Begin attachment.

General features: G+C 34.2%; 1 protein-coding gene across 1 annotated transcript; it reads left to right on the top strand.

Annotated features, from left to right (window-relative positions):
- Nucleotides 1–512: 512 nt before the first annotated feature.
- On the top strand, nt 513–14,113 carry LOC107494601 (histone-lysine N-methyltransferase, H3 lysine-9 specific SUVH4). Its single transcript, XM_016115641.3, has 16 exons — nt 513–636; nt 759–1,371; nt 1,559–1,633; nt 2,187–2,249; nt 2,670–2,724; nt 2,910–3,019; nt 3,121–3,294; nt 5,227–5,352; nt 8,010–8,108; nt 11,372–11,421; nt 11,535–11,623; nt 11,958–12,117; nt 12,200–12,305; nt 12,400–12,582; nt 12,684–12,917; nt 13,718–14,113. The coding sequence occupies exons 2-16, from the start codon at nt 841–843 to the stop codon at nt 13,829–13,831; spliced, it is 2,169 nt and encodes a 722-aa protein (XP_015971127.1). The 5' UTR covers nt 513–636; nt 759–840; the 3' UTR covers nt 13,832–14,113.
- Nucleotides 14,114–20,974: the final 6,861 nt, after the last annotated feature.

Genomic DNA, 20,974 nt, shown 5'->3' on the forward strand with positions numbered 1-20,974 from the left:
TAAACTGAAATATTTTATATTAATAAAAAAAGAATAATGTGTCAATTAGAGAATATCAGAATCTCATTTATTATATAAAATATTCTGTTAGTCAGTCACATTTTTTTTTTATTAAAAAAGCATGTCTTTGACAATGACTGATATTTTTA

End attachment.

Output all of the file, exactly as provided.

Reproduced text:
General features: G+C 34.2%; 1 protein-coding gene across 1 annotated transcript; it reads left to right on the top strand.

Annotated features, from left to right (window-relative positions):
- Nucleotides 1–512: 512 nt before the first annotated feature.
- On the top strand, nt 513–14,113 carry LOC107494601 (histone-lysine N-methyltransferase, H3 lysine-9 specific SUVH4). Its single transcript, XM_016115641.3, has 16 exons — nt 513–636; nt 759–1,371; nt 1,559–1,633; nt 2,187–2,249; nt 2,670–2,724; nt 2,910–3,019; nt 3,121–3,294; nt 5,227–5,352; nt 8,010–8,108; nt 11,372–11,421; nt 11,535–11,623; nt 11,958–12,117; nt 12,200–12,305; nt 12,400–12,582; nt 12,684–12,917; nt 13,718–14,113. The coding sequence occupies exons 2-16, from the start codon at nt 841–843 to the stop codon at nt 13,829–13,831; spliced, it is 2,169 nt and encodes a 722-aa protein (XP_015971127.1). The 5' UTR covers nt 513–636; nt 759–840; the 3' UTR covers nt 13,832–14,113.
- Nucleotides 14,114–20,974: the final 6,861 nt, after the last annotated feature.

Genomic DNA, 20,974 nt, shown 5'->3' on the forward strand with positions numbered 1-20,974 from the left:
TAAACTGAAATATTTTATATTAATAAAAAAAGAATAATGTGTCAATTAGAGAATATCAGAATCTCATTTATTATATAAAATATTCTGTTAGTCAGTCACATTTTTTTTTTATTAAAAAAGCATGTCTTTGACAATGACTGATATTTTTA